The 46-year-old Nolan, who was Baltimore's defensive coordinator the last three seasons, was the surprise choice of Niners owner John York to resurrect a once-proud franchise that sank to a league-worst 2--14 last season. Nolan has never been a head coach at any level, and he's never worked as a personnel man in a front office, but he will have the final say in the San Francisco draft room. The bookish Nolan may not look the part, but he's a bulldog. Working in the coaches' booth during a game against the New York Jets last season, Nolan got upset at Ravens linebacker Ray Lewis for showing disgust at his play calls. Nolan phoned down to inside linebackers coach Mike Singletary and barked, "You tell Ray to stop giving me an attitude. That impacts the other guys. That's not going to help us win." Lewis dropped the attitude.
York has gotten the lion's share of the criticism for the 49ers' demise, and Nolan spent part of his interview with the owner pressing him for answers on why the team went south so fast. After Nolan got the job in January, he recalls, York told him, "You're the only [candidate] who attacked me. I liked that."
Likewise, Nolan's choice to be his top personnel aide, the 33-year-old McCloughan, who was the Seattle Seahawks' director of college scouting, caught everyone by surprise. Nolan spent just 30 minutes with McCloughan before hiring him. "He was a complete stranger," Nolan says, "and he's going to make or break me. But he came very highly recommended, and I knew he was the guy when I asked him what he looked for in football players, and he said, 'Passion, football intelligence and being a playmaker.' That's what I look for."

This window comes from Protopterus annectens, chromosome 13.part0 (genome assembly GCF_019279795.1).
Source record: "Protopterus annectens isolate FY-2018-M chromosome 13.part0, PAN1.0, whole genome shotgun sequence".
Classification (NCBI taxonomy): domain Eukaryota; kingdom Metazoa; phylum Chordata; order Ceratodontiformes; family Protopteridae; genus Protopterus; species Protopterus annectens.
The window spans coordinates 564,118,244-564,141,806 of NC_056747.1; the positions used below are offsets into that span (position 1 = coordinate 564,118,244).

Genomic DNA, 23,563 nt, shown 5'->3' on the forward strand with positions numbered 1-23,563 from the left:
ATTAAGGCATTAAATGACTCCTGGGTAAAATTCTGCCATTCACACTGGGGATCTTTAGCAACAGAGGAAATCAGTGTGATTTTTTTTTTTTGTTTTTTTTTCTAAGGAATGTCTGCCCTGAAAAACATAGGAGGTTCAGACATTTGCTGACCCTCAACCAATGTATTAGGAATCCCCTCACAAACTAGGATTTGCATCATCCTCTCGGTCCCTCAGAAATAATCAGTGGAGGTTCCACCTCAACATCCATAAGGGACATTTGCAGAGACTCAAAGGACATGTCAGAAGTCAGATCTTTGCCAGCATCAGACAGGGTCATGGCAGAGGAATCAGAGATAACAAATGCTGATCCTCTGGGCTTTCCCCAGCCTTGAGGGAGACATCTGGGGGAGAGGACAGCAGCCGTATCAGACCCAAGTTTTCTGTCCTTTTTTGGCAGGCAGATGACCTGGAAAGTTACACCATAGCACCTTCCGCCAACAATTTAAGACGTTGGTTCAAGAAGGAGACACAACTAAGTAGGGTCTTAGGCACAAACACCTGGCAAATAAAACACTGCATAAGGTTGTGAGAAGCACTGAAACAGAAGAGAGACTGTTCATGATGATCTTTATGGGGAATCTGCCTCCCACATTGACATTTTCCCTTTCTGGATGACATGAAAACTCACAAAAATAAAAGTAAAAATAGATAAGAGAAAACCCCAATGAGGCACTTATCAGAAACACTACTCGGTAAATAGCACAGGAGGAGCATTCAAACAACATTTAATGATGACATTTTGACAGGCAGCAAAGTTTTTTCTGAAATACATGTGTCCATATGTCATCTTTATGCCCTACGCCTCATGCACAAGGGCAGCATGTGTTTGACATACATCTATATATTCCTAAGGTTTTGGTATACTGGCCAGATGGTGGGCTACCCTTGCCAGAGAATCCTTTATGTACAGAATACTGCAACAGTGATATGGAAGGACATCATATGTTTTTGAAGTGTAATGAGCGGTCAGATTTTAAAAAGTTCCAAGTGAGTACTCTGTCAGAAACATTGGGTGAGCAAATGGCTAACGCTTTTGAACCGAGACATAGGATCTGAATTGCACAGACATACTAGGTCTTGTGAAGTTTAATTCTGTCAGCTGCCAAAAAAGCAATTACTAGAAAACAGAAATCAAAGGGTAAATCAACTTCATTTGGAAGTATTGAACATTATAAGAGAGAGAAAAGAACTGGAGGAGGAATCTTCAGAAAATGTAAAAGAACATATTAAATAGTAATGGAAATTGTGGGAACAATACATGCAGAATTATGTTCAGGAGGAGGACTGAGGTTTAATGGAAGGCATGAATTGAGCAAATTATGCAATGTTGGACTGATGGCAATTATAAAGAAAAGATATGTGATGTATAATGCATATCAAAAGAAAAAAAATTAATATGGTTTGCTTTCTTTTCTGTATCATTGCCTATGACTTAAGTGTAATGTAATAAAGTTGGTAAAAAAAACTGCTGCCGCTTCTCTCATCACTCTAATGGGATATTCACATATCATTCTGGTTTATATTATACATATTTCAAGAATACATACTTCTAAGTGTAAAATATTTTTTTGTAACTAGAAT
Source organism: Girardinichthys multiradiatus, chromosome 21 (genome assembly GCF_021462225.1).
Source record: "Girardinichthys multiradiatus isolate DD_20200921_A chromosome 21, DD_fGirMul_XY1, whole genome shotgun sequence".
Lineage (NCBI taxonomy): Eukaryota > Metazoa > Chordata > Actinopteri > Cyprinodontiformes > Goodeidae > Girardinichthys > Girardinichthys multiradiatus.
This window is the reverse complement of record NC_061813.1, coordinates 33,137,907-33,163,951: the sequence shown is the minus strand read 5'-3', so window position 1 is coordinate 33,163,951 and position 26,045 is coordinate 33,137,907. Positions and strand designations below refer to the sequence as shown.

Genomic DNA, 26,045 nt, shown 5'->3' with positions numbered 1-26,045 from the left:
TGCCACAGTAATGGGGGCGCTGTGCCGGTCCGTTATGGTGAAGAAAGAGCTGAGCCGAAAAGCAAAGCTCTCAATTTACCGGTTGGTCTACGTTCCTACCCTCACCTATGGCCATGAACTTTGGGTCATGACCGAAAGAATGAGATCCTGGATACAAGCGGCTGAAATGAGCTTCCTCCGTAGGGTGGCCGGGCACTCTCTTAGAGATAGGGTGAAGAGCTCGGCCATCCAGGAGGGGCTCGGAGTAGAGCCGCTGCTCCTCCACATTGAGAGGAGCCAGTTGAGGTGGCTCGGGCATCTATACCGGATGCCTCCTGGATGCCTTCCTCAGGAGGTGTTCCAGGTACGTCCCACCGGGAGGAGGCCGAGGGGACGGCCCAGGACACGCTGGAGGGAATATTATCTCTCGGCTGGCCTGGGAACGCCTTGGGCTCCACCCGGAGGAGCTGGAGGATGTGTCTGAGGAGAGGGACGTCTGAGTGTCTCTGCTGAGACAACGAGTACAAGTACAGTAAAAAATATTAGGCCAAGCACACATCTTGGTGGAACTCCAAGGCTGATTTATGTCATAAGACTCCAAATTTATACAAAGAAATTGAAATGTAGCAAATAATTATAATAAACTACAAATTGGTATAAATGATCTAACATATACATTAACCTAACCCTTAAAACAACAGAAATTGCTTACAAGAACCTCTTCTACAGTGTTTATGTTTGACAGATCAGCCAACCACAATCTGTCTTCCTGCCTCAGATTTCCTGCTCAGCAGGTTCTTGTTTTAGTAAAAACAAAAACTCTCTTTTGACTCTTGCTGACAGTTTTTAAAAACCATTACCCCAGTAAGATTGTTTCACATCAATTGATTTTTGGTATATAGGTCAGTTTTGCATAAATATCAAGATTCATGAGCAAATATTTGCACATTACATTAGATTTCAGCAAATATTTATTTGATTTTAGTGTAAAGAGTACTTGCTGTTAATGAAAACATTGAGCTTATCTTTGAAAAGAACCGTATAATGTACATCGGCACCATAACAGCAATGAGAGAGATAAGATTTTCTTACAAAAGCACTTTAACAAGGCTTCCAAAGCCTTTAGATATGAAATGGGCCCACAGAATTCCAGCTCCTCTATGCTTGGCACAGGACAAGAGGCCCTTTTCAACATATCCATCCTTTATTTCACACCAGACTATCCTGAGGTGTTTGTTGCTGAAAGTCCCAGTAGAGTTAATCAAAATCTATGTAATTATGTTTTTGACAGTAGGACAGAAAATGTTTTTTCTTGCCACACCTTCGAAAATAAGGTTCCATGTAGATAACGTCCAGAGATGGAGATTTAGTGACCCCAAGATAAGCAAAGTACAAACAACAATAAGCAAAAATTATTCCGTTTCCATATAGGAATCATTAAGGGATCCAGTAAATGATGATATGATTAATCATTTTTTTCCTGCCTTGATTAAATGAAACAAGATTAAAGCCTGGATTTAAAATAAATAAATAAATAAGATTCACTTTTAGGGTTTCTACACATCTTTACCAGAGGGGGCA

Beyond the notion that San Francisco will draft a quarterback first, the Nolan-McCloughan draft board is a mystery. The Niners' starting signal-caller, Tim Rattay, a seventh-round pick in 2000, has been mostly ineffective and plagued by injury during his 11/2 seasons in the lineup. The 49ers' options were narrowed after Heisman Trophy winner Matt Leinart announced in January that he would return to Southern Cal for his senior season. Now Rodgers and Smith, both of whom had a year of eligibility left, will get long looks from Nolan and McCloughan. Barring a lucrative offer from a team looking to move up to take Edwards or a running back, one of those quarterbacks is about to hit the lottery. "It looks like it's down to me and Aaron," Smith said at the combine.